BACKGROUND: Knowledge, attitudes, perception, and preventative practices regarding coronavirus- 2019 (COVID-19) are crucial in its prevention and control . Several studies have noted that the majority of people in sub-Saharan African are noncompliant with proposed health and safety measures recommended by the World Health Organization (WHO) and respective country health departments . In most sub-Saharan African countries, noncompliance is attributable to ignorance and misinformation, thereby raising questions about people's knowledge, attitudes, perception, and practices towards COVID-19 in these settings . This situation is particularly of concern for governments and public health experts . Thus, this scoping review is aimed at mapping evidence on the knowledge, attitudes, perceptions, and preventive practices (KAP) towards COVID-19 in sub-Saharan Africa (SSA).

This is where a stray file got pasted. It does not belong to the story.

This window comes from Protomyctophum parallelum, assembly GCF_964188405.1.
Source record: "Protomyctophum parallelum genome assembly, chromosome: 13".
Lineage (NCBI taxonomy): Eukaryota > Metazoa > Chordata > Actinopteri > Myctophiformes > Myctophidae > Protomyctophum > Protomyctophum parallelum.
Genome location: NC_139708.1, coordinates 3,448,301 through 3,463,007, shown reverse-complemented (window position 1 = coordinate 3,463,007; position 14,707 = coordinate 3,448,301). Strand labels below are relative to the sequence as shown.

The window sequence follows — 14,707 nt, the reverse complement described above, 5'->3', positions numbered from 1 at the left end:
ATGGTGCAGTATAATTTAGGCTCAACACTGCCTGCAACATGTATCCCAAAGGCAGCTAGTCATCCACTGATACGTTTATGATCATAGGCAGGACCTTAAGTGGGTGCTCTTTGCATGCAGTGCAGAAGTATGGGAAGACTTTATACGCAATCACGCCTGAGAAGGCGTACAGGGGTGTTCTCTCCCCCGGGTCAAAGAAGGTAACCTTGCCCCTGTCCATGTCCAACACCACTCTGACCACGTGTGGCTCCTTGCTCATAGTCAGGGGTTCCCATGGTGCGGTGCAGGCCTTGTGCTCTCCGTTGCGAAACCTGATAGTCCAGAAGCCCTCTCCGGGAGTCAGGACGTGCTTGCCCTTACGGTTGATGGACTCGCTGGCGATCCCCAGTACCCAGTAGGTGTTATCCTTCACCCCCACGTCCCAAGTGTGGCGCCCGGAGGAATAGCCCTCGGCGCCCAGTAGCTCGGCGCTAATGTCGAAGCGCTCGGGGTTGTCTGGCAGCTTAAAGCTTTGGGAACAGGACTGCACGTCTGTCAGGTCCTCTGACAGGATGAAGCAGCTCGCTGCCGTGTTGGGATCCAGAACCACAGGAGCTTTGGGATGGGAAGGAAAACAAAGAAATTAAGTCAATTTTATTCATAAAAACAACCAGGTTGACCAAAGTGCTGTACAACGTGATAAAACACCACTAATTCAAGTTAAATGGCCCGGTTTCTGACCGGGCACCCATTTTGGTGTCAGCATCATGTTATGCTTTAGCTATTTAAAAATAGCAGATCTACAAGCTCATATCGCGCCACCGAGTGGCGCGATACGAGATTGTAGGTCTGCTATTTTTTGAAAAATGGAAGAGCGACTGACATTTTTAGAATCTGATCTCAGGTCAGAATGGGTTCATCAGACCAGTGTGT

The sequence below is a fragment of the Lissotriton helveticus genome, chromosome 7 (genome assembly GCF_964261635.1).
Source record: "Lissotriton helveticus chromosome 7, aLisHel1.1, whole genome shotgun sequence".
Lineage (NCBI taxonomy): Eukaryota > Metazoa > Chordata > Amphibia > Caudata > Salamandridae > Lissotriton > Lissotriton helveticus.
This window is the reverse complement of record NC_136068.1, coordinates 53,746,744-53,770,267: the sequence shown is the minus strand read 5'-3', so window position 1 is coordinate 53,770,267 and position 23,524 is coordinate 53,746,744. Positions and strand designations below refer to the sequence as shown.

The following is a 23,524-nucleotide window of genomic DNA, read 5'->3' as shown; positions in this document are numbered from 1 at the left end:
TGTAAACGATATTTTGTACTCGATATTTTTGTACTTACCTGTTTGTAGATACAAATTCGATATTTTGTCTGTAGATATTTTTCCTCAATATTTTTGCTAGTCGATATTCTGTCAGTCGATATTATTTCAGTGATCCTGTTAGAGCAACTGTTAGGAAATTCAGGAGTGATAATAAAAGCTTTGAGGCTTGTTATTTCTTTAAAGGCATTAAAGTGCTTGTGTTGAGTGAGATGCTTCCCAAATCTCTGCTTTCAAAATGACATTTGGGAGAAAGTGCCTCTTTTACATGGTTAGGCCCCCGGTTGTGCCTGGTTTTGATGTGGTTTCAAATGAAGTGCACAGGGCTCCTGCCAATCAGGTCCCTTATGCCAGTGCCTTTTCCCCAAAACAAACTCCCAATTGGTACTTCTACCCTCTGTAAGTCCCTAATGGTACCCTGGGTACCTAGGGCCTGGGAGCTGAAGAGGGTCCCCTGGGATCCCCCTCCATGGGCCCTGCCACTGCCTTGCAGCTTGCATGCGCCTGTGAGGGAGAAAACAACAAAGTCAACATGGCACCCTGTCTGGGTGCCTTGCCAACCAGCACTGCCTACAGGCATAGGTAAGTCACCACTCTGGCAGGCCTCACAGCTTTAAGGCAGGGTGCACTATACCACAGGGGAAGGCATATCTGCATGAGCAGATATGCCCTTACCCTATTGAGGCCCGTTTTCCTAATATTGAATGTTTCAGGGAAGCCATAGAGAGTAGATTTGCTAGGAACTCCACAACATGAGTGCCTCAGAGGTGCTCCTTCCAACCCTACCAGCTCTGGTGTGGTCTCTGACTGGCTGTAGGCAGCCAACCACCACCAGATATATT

METHODS: Systematic searches of relevant articles were performed using databases such as the EBSCOhost, PubMed, Science Direct, Google Scholar, the WHO library and grey literature . Arksey and O'Malley's framework guided the study . The risk of bias for included primary studies was assessed using the Mixed Method Appraisal Tool (MMAT). NVIVO version 10 was used to analyse the data and a thematic content analysis was used to present the review's narrative account .
RESULTS: A total of 3037 eligible studies were identified after the database search . Only 28 studies met the inclusion criteria after full article screening and were included for data extraction . Studies included populations from the following SSA countries: Ethiopia, Nigeria, Cameroon, Uganda, Rwanda, Ghana, Democratic Republic of Congo, Sudan, and Sierra Leone . All the included studies showed evidence of knowledge related to COVID-19 . Eleven studies showed that participants had a positive attitude towards COVID-19, and fifteen studies showed that participants had good practices towards COVID-19 .
CONCLUSIONS: Most of the participants had adequate knowledge related to COVID-19 . Despite adequate knowledge, the attitude was not always positive, thereby necessitating further education to convey the importance of forming a positive attitude and continuous preventive practice towards reducing contraction and transmission of COVID-19.